Since the original Crazy Taxi, I have craved a "free ride" mode where I could drive around as I saw fit—or where at the very least I have more than 10 minutes at my disposal. It certainly doesn't help that the game starts you off in the exact same spot every time you start a game. If the starting point were random, I would get to see more of the city and get more varied destination requests to keep things interesting. That's where the second city, Small Apple, was supposed to come in, but it succumbs to the same limitations. Time and time again, I had to go out of my way to find some variety in few fares, but why should I do so much work just to get some variety in a game? I understand that Sega never set out to make a particularly deep game when it made Crazy Taxi. That's probably what made it such a great arcade game. But this home conversion needed some adjustments to its core gameplay that Sega seems unwilling to make.

As I am prone to do in any game that features New York stages—or, in this case, is based solely on my hometown—I was eager to take a tour of this virtual NYC. I knew beforehand that Sega did a lot of work trying to recreate the landmarks and architecture of New York so I wanted to see them for myself. For all of their hard work though, Sega seems unwilling to let me see them. By the time I made it to such NY landmarks as Central Park and the Metropolitan Museum of Art, I'd find myself out of time. I always found that I didn't have the time to enjoy it.

Hitmaker did sneak some new modes into the game for the sole purpose of increasing the replay value. You can now record your runs and view them at your leisure. In the very same replay mode, it is possible to start the game at different locations, but you only get a minute and 20 seconds in which to do anything. There is also an Internet mode for downloading high scores of other "Crazy" fans. But this brings me to the question of why Sega hasn't offered a two-player mode with this game. Crazy Taxi 2 is just screaming for one. I will already concede that an online mode might be too ambitious given the size of the cities and the speed of the gameplay, but I should at least be able to compete with a friend via split-screen. I certainly would have been playing longer had I had a friend to compete with—even for a few minutes at a time.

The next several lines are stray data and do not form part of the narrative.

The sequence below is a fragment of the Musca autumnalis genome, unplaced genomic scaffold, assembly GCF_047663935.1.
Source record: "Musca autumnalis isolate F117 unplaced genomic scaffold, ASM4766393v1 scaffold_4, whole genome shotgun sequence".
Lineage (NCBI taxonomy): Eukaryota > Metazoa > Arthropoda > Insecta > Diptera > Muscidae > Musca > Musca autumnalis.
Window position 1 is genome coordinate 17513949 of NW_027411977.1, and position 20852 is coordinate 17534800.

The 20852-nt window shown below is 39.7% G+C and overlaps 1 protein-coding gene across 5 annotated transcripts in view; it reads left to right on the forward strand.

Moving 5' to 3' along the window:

Everything else in the game seems to get the touch up treatment. The Crazy Box mini-games are back and offer—well, more mini-games. The graphics engine has been improved. Though most vehicles and buildings are still relatively simple in their construction and texturing, there are far fewer occurrences of the draw-in that plagued its predecessor and the action runs at a crisp 60 frames per second. Of course, it wouldn't be Crazy Taxi if it didn't include the loud high-octane alternative music of Offspring. Crazy Taxi 2boasts four new tracks from the band that are sure to make fans happy. For the rest of us who can't distinguish one Offspring song from the next, it probably doesn't matter. Nevertheless, the graphics and music play no small part in the appeal of this game so fans of the first game are sure to be happy with what they get here—it's everything you'd come to expect from Sega and its arcade port.

As one of the premiere Dreamcast titles, Crazy Taxi was an excellent example of next-generation gaming with its wonderful mix of 128-bit graphics and simple, yet engaging gameplay. Crazy Taxi 2 does a good job following in its footsteps, thanks to its new features and a new city in which to roam. Unfortunately, Sega's refusal to expand the game beyond its arcade roots in its conversion to the home market only grounds intrepid taxi drivers. None of the original problems I tolerated were corrected and with the passage of time, they are only more apparent. Rating: 7.5 out of 10

Category Tags
Platform(s): PS2   Dreamcast  
Developer(s): Sega Hitmaker  
Publisher: Sega  
Genre(s): Driving   Arcade  
ESRB Rating: Teen (13+)  
Articles: Game Reviews